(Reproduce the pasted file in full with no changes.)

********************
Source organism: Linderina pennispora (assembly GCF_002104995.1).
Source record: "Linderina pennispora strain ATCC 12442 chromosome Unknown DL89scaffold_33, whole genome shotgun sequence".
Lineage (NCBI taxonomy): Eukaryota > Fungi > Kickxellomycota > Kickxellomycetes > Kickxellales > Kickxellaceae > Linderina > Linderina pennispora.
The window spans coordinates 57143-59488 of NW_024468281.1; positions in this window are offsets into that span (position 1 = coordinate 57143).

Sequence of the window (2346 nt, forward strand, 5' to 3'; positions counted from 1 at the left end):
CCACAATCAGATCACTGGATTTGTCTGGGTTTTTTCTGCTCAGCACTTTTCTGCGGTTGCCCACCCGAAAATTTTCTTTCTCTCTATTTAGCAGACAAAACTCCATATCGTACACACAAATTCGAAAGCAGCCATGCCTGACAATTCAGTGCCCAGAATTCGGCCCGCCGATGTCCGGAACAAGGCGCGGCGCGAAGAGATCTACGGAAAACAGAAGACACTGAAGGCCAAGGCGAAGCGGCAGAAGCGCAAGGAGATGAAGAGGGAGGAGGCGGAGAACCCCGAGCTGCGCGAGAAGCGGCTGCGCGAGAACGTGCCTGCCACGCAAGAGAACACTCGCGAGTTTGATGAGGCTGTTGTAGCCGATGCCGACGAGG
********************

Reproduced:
Source organism: Linderina pennispora (assembly GCF_002104995.1).
Source record: "Linderina pennispora strain ATCC 12442 chromosome Unknown DL89scaffold_33, whole genome shotgun sequence".
Lineage (NCBI taxonomy): Eukaryota > Fungi > Kickxellomycota > Kickxellomycetes > Kickxellales > Kickxellaceae > Linderina > Linderina pennispora.
The window spans coordinates 57143-59488 of NW_024468281.1; positions in this window are offsets into that span (position 1 = coordinate 57143).

Sequence of the window (2346 nt, forward strand, 5' to 3'; positions counted from 1 at the left end):
CCACAATCAGATCACTGGATTTGTCTGGGTTTTTTCTGCTCAGCACTTTTCTGCGGTTGCCCACCCGAAAATTTTCTTTCTCTCTATTTAGCAGACAAAACTCCATATCGTACACACAAATTCGAAAGCAGCCATGCCTGACAATTCAGTGCCCAGAATTCGGCCCGCCGATGTCCGGAACAAGGCGCGGCGCGAAGAGATCTACGGAAAACAGAAGACACTGAAGGCCAAGGCGAAGCGGCAGAAGCGCAAGGAGATGAAGAGGGAGGAGGCGGAGAACCCCGAGCTGCGCGAGAAGCGGCTGCGCGAGAACGTGCCTGCCACGCAAGAGAACACTCGCGAGTTTGATGAGGCTGTTGTAGCCGATGCCGACGAGG